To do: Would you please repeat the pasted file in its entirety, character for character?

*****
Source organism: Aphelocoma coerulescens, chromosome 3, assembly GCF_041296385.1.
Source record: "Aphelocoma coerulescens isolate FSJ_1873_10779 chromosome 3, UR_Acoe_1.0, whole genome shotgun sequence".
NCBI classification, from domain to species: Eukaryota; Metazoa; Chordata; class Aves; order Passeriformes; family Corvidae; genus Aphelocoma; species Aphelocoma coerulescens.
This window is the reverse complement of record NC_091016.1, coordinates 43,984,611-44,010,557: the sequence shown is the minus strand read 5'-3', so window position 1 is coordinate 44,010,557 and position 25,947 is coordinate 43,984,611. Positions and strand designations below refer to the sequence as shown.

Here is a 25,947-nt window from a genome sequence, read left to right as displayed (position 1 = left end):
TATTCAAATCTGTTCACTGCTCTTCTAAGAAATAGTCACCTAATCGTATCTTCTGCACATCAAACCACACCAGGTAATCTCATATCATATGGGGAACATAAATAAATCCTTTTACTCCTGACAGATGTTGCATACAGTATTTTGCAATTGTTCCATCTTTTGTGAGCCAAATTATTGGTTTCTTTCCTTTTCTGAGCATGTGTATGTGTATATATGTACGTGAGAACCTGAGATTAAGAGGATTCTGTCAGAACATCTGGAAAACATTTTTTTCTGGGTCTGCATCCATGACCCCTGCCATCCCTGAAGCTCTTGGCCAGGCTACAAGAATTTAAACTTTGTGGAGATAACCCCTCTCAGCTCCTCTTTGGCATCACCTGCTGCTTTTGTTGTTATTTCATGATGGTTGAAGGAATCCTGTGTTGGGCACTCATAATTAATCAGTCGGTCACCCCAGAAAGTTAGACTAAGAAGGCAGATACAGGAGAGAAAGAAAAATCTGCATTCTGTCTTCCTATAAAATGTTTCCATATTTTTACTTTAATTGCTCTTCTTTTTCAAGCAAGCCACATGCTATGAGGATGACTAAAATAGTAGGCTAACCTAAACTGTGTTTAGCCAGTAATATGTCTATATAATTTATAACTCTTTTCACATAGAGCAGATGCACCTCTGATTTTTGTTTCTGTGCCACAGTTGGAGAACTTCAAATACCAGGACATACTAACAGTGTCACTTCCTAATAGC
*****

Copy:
Source organism: Aphelocoma coerulescens, chromosome 3, assembly GCF_041296385.1.
Source record: "Aphelocoma coerulescens isolate FSJ_1873_10779 chromosome 3, UR_Acoe_1.0, whole genome shotgun sequence".
NCBI classification, from domain to species: Eukaryota; Metazoa; Chordata; class Aves; order Passeriformes; family Corvidae; genus Aphelocoma; species Aphelocoma coerulescens.
This window is the reverse complement of record NC_091016.1, coordinates 43,984,611-44,010,557: the sequence shown is the minus strand read 5'-3', so window position 1 is coordinate 44,010,557 and position 25,947 is coordinate 43,984,611. Positions and strand designations below refer to the sequence as shown.

Here is a 25,947-nt window from a genome sequence, read left to right as displayed (position 1 = left end):
TATTCAAATCTGTTCACTGCTCTTCTAAGAAATAGTCACCTAATCGTATCTTCTGCACATCAAACCACACCAGGTAATCTCATATCATATGGGGAACATAAATAAATCCTTTTACTCCTGACAGATGTTGCATACAGTATTTTGCAATTGTTCCATCTTTTGTGAGCCAAATTATTGGTTTCTTTCCTTTTCTGAGCATGTGTATGTGTATATATGTACGTGAGAACCTGAGATTAAGAGGATTCTGTCAGAACATCTGGAAAACATTTTTTTCTGGGTCTGCATCCATGACCCCTGCCATCCCTGAAGCTCTTGGCCAGGCTACAAGAATTTAAACTTTGTGGAGATAACCCCTCTCAGCTCCTCTTTGGCATCACCTGCTGCTTTTGTTGTTATTTCATGATGGTTGAAGGAATCCTGTGTTGGGCACTCATAATTAATCAGTCGGTCACCCCAGAAAGTTAGACTAAGAAGGCAGATACAGGAGAGAAAGAAAAATCTGCATTCTGTCTTCCTATAAAATGTTTCCATATTTTTACTTTAATTGCTCTTCTTTTTCAAGCAAGCCACATGCTATGAGGATGACTAAAATAGTAGGCTAACCTAAACTGTGTTTAGCCAGTAATATGTCTATATAATTTATAACTCTTTTCACATAGAGCAGATGCACCTCTGATTTTTGTTTCTGTGCCACAGTTGGAGAACTTCAAATACCAGGACATACTAACAGTGTCACTTCCTAATAGC